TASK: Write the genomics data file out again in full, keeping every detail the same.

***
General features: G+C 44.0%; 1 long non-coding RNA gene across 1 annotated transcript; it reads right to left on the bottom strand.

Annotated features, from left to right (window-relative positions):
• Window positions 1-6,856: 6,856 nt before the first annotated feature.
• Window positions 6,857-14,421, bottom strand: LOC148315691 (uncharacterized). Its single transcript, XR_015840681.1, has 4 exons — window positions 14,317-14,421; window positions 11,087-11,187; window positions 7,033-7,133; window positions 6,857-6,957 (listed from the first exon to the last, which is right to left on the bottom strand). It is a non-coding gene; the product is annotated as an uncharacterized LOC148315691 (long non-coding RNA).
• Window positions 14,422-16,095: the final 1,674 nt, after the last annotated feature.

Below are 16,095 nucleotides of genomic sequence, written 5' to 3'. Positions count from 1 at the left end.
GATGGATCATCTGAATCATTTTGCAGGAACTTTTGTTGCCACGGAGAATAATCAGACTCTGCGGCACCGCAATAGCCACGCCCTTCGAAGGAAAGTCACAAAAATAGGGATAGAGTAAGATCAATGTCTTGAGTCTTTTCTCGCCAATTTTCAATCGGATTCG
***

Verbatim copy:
General features: G+C 44.0%; 1 long non-coding RNA gene across 1 annotated transcript; it reads right to left on the bottom strand.

Annotated features, from left to right (window-relative positions):
• Window positions 1-6,856: 6,856 nt before the first annotated feature.
• Window positions 6,857-14,421, bottom strand: LOC148315691 (uncharacterized). Its single transcript, XR_015840681.1, has 4 exons — window positions 14,317-14,421; window positions 11,087-11,187; window positions 7,033-7,133; window positions 6,857-6,957 (listed from the first exon to the last, which is right to left on the bottom strand). It is a non-coding gene; the product is annotated as an uncharacterized LOC148315691 (long non-coding RNA).
• Window positions 14,422-16,095: the final 1,674 nt, after the last annotated feature.

Below are 16,095 nucleotides of genomic sequence, written 5' to 3'. Positions count from 1 at the left end.
GATGGATCATCTGAATCATTTTGCAGGAACTTTTGTTGCCACGGAGAATAATCAGACTCTGCGGCACCGCAATAGCCACGCCCTTCGAAGGAAAGTCACAAAAATAGGGATAGAGTAAGATCAATGTCTTGAGTCTTTTCTCGCCAATTTTCAATCGGATTCG